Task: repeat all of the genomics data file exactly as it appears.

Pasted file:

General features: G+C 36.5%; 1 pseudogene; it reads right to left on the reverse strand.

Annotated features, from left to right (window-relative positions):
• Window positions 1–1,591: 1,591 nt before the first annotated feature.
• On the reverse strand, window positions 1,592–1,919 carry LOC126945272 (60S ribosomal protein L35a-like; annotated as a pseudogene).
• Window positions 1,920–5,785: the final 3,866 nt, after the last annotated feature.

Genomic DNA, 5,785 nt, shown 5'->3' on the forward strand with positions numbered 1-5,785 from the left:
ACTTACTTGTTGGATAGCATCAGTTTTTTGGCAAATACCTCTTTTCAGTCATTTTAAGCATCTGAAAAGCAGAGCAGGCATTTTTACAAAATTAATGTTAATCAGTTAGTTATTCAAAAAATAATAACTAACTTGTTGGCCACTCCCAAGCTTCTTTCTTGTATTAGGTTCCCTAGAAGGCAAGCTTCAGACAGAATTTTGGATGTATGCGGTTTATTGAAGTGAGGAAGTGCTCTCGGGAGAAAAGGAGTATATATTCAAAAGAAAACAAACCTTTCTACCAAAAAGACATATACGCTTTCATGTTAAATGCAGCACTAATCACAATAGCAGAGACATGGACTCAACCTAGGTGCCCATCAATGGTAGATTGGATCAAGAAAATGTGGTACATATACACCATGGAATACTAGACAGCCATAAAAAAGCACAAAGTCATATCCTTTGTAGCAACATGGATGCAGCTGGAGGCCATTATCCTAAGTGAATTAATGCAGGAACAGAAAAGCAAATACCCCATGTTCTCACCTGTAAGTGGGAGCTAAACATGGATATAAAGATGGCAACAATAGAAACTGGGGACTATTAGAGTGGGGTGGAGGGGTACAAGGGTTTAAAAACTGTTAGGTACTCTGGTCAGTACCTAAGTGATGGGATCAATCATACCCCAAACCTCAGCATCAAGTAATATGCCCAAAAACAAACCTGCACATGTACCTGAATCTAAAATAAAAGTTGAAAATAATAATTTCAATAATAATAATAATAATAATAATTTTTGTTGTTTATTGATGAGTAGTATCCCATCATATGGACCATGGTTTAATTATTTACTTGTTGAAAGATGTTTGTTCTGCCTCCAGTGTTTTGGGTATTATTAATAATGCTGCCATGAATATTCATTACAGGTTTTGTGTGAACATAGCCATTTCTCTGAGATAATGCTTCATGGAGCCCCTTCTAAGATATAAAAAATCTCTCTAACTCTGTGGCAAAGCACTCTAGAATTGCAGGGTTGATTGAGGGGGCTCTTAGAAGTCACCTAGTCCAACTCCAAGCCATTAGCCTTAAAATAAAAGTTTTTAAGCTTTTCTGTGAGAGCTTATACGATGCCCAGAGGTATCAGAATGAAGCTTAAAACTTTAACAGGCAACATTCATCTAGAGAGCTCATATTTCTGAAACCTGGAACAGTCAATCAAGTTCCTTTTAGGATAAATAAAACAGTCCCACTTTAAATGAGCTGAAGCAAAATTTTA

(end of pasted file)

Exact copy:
General features: G+C 36.5%; 1 pseudogene; it reads right to left on the reverse strand.

Annotated features, from left to right (window-relative positions):
• Window positions 1–1,591: 1,591 nt before the first annotated feature.
• On the reverse strand, window positions 1,592–1,919 carry LOC126945272 (60S ribosomal protein L35a-like; annotated as a pseudogene).
• Window positions 1,920–5,785: the final 3,866 nt, after the last annotated feature.

Genomic DNA, 5,785 nt, shown 5'->3' on the forward strand with positions numbered 1-5,785 from the left:
ACTTACTTGTTGGATAGCATCAGTTTTTTGGCAAATACCTCTTTTCAGTCATTTTAAGCATCTGAAAAGCAGAGCAGGCATTTTTACAAAATTAATGTTAATCAGTTAGTTATTCAAAAAATAATAACTAACTTGTTGGCCACTCCCAAGCTTCTTTCTTGTATTAGGTTCCCTAGAAGGCAAGCTTCAGACAGAATTTTGGATGTATGCGGTTTATTGAAGTGAGGAAGTGCTCTCGGGAGAAAAGGAGTATATATTCAAAAGAAAACAAACCTTTCTACCAAAAAGACATATACGCTTTCATGTTAAATGCAGCACTAATCACAATAGCAGAGACATGGACTCAACCTAGGTGCCCATCAATGGTAGATTGGATCAAGAAAATGTGGTACATATACACCATGGAATACTAGACAGCCATAAAAAAGCACAAAGTCATATCCTTTGTAGCAACATGGATGCAGCTGGAGGCCATTATCCTAAGTGAATTAATGCAGGAACAGAAAAGCAAATACCCCATGTTCTCACCTGTAAGTGGGAGCTAAACATGGATATAAAGATGGCAACAATAGAAACTGGGGACTATTAGAGTGGGGTGGAGGGGTACAAGGGTTTAAAAACTGTTAGGTACTCTGGTCAGTACCTAAGTGATGGGATCAATCATACCCCAAACCTCAGCATCAAGTAATATGCCCAAAAACAAACCTGCACATGTACCTGAATCTAAAATAAAAGTTGAAAATAATAATTTCAATAATAATAATAATAATAATAATTTTTGTTGTTTATTGATGAGTAGTATCCCATCATATGGACCATGGTTTAATTATTTACTTGTTGAAAGATGTTTGTTCTGCCTCCAGTGTTTTGGGTATTATTAATAATGCTGCCATGAATATTCATTACAGGTTTTGTGTGAACATAGCCATTTCTCTGAGATAATGCTTCATGGAGCCCCTTCTAAGATATAAAAAATCTCTCTAACTCTGTGGCAAAGCACTCTAGAATTGCAGGGTTGATTGAGGGGGCTCTTAGAAGTCACCTAGTCCAACTCCAAGCCATTAGCCTTAAAATAAAAGTTTTTAAGCTTTTCTGTGAGAGCTTATACGATGCCCAGAGGTATCAGAATGAAGCTTAAAACTTTAACAGGCAACATTCATCTAGAGAGCTCATATTTCTGAAACCTGGAACAGTCAATCAAGTTCCTTTTAGGATAAATAAAACAGTCCCACTTTAAATGAGCTGAAGCAAAATTTTA